What Pastors Wear for Worship

Perhaps you’ve noticed that I’m wearing something different for leading worship these days. This constitutes a small breakthrough for me and I’d like to explain the change.

I was raised in a traditional Presbyterian church where men wore a coat and tie to Sunday worship. Often boys did too, and I hated it. The physical discomfort and the emotional confinement of “putting on my Sunday best” was a major reason I disliked church.

In the 80’s a new style of church emerged that encouraged casual dress. They rejected the incongruity of looking good on the outside while evading what was happening on the inside. I think this approach is essentially correct. Scripture doesn’t concern itself about what clothing worshippers should wear. (1 Corinthians 11 discusses head coverings, an interesting but different topic). The casual approach has helped revive in white Protestant churches a more expressive and heart-felt style of worship which I find both biblical and spiritually vibrant.

But I’ve been slower to find dress I felt good about for pastors. The Old Testament had extremely detailed requirements for what priests should wear in Exodus 28, but the New Testament overturned Old Testament worship wholesale in Hebrews 8–10. Still, what a pastor wears conveys important messages about what worship is and how we do it. So consider my options for dress: the black robe conveys reverence, but also formality and judgment (since judges wear black robes). Jeans & a golf shirt may be authentic, and I like that for a mid-week service, but for Sundays they fail to convey the sacredness of worship. I considered wearing a clergy collar, but that too communicates more formality than I think appropriate. So I adopted “business casual” – a simple shirt and tie. But it didn’t feel very spiritual to me.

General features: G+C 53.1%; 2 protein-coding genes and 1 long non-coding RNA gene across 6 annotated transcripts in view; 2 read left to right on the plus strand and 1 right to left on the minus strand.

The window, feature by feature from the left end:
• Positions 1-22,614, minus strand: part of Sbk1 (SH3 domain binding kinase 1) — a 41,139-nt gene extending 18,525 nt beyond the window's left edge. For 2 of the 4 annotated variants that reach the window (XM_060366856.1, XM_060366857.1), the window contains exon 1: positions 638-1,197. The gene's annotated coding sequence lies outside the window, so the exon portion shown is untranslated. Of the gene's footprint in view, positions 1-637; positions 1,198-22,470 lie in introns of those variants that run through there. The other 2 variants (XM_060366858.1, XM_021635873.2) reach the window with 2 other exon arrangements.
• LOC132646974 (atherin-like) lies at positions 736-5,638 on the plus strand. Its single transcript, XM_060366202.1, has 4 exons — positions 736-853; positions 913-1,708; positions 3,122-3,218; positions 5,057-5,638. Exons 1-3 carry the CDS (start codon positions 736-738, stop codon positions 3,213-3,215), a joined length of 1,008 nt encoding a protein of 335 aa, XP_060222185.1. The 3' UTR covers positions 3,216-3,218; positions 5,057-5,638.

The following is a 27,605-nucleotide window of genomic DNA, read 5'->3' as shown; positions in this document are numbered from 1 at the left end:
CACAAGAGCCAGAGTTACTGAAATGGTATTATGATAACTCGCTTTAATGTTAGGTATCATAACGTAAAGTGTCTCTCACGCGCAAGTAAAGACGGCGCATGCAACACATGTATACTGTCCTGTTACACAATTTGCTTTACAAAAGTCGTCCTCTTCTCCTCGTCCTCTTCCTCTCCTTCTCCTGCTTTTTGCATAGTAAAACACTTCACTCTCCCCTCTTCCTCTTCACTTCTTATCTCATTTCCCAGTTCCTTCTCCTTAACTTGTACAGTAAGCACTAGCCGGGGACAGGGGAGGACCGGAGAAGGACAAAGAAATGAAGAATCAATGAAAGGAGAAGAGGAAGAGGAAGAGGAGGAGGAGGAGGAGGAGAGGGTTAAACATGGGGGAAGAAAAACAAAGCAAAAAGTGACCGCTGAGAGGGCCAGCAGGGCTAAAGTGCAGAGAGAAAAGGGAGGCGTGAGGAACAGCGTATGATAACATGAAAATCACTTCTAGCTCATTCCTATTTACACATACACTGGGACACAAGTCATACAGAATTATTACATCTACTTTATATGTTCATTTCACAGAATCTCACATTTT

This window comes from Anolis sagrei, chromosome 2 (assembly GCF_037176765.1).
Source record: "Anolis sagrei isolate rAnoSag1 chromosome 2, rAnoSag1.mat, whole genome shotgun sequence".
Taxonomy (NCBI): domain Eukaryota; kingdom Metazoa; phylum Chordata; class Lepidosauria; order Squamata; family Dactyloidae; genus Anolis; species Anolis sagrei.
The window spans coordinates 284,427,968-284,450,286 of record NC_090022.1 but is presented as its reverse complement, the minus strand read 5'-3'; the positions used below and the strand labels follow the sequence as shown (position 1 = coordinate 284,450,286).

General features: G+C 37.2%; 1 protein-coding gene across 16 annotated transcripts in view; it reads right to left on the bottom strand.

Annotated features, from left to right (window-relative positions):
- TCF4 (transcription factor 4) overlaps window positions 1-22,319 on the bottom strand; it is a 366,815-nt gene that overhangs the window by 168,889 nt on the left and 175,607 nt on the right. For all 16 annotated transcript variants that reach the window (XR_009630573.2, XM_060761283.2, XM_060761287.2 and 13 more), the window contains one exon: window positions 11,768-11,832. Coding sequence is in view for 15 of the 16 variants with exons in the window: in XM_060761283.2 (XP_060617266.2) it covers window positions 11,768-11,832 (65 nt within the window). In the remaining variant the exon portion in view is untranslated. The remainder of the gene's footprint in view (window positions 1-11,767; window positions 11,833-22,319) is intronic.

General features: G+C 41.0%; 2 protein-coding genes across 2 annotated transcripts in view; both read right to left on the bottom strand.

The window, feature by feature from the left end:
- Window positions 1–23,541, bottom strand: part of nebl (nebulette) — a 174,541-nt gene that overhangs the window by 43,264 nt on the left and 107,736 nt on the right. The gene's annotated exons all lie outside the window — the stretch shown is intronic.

I’ve finally found something I think fits. It’s a hand-made shirt from Nepal I happened upon at a fair trade store. It’s a simple color, clasps at the neck, and the material is warm and cottony. I bought a black one and a brown one and will use them only for leading worship – they will be set apart or “consecrated” only for that use. Interestingly, a guest told me last Sunday she liked it because it made me seem approachable.

When I put on this shirt I feel spiritual, but not casual; holy, but not formal. More importantly, I think it conveys those qualities to you. It cues you that we are in a sacred place, but that you can still be yourself before the Lord.

What we wear for worship will probably flux continually. Our culture has become very informal in our dress, and I think this mirrors a simultaneous relaxing of moral and religious rigor. So in the future our dress for worship may again need to emphasize the majesty and other-worldliness of the Church’s worship. But for now I think I’ve found attire that accords well with what we aim for in worship, and I hope you agree.

For a fun article check out "What Your Pastors' Jeans Say About Their Theology."